Both of these events provide a late-night excursion to enjoy extended hours at selected Smithsonian Museums and astronomy-related events.
With a week left in June, it is still possible to see the five planets with just our eyes. What makes this sky spectacle special and somewhat rare is that the five planet parade is in proper order from the sun — Mercury, Venus, Mars, Jupiter and Saturn. The last time this happened was December 2004, and it won’t happen again until 2041.
The key to seeing the planets is a clear horizon, free of trees and buildings, as the planets closest to the sun will be near the horizon when compared to the other planets.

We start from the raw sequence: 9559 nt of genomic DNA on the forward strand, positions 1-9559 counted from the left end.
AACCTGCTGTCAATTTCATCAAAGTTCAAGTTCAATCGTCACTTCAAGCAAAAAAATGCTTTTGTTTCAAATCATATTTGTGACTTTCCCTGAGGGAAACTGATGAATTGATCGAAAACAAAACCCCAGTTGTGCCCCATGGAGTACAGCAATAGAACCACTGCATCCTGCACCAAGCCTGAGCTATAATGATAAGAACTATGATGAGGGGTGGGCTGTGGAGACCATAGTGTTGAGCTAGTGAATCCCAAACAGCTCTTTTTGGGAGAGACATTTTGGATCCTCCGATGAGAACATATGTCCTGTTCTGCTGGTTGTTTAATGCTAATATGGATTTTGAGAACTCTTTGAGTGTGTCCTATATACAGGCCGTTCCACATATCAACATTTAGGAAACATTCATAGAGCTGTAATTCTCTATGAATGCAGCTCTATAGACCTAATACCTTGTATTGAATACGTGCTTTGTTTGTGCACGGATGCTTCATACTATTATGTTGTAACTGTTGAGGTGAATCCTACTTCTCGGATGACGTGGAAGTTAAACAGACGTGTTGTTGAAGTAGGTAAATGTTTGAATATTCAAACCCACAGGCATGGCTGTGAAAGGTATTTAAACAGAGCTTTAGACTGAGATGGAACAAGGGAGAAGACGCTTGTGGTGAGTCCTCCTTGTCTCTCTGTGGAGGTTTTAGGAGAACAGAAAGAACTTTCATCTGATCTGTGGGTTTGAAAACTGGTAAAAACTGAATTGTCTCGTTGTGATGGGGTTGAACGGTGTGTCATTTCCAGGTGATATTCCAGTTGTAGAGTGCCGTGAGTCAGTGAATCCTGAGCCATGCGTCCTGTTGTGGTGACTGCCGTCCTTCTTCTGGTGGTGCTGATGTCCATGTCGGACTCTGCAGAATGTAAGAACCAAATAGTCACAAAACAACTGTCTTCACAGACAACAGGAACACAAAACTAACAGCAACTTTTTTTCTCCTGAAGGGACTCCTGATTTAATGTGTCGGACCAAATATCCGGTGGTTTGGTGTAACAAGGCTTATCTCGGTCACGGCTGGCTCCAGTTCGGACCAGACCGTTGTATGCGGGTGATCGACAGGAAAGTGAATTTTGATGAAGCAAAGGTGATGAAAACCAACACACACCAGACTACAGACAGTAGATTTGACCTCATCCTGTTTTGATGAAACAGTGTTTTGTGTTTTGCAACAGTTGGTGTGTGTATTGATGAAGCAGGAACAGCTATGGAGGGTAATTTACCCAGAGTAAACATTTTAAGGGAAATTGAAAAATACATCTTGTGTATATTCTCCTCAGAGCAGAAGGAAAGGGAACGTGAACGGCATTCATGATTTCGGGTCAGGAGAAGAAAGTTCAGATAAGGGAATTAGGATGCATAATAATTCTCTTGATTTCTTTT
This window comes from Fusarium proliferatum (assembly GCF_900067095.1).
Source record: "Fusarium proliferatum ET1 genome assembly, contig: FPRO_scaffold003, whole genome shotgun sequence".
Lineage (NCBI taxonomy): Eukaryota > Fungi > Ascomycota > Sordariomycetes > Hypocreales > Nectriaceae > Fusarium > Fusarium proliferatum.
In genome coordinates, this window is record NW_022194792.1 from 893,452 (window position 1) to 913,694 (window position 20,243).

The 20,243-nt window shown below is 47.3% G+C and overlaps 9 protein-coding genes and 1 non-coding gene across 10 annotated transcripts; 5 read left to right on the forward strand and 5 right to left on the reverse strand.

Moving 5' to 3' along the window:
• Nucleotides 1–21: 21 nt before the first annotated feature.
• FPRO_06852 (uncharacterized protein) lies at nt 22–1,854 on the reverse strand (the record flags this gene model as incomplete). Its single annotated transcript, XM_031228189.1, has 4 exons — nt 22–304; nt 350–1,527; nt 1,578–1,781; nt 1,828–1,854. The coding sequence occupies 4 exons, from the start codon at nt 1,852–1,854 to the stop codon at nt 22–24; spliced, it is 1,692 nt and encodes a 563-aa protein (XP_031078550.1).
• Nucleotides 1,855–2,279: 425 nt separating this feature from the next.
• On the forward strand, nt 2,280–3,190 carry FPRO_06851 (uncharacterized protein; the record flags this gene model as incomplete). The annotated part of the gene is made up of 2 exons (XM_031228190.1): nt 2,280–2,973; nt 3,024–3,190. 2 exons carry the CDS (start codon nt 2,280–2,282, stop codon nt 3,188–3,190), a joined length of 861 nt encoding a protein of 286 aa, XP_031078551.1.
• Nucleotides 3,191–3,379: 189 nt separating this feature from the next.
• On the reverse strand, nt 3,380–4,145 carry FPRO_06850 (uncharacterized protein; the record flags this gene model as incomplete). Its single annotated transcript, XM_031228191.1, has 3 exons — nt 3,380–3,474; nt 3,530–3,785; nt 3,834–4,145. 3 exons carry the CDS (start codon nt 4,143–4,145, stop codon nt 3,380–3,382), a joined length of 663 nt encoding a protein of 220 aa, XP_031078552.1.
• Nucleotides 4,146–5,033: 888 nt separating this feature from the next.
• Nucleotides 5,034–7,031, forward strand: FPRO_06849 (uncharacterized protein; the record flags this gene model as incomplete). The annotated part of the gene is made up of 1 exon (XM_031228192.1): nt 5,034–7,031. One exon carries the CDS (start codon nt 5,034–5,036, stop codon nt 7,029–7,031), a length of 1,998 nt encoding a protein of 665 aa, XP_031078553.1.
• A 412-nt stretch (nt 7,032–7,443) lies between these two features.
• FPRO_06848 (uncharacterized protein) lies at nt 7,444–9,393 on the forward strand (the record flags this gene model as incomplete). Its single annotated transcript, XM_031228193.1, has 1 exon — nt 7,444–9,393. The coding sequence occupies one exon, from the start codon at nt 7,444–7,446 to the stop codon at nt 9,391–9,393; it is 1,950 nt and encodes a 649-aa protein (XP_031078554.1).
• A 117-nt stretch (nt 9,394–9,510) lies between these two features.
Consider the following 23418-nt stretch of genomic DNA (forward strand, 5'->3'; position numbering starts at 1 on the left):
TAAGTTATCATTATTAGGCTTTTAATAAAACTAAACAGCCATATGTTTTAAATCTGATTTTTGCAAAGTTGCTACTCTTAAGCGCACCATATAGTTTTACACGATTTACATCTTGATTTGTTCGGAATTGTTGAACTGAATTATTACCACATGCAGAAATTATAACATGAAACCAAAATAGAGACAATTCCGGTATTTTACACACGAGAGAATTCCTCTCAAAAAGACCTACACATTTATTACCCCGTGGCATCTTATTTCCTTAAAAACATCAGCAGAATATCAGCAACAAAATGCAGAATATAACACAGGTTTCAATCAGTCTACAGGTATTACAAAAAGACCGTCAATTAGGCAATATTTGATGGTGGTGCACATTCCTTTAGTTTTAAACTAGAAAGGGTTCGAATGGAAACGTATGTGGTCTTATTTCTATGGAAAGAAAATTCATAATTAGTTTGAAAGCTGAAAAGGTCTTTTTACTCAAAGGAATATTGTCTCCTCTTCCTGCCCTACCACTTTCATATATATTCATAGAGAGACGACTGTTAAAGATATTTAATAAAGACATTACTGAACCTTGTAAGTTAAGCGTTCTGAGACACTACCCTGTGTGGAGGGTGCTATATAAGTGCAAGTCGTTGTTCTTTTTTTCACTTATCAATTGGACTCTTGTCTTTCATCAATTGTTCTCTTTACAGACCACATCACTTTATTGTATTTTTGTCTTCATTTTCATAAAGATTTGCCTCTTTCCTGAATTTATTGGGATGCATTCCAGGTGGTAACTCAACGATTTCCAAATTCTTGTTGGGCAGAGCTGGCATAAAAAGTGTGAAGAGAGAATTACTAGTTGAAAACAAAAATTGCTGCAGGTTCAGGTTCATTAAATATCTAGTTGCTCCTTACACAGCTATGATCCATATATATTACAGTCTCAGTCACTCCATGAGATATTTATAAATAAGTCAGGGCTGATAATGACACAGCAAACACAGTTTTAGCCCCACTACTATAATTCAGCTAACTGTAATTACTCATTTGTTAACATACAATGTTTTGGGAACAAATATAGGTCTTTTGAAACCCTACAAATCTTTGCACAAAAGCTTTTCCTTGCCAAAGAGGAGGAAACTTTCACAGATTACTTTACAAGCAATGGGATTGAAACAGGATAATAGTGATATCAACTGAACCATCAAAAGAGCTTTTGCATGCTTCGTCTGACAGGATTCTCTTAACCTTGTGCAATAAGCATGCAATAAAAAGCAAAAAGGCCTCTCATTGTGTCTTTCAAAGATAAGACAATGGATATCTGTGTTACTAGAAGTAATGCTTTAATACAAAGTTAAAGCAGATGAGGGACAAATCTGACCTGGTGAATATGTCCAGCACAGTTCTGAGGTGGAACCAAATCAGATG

Light pollution will not be a factor unless you have a glaring streetlight at your viewing location.
Atlantic Ocean beaches will be perfect for watching this event, as Mercury and Venus will be easy to spot above the ocean horizon. The other three planets should be a cinch to see higher in the predawn sky, according to Sky and Telescope.
On July 12, NASA will be releasing the first color photographs from the James Webb Space Telescope (JWST).
Also mark July 13 for the premiere of “Ultimate Space Telescope,” a new episode of PBS’ long-running series NOVA.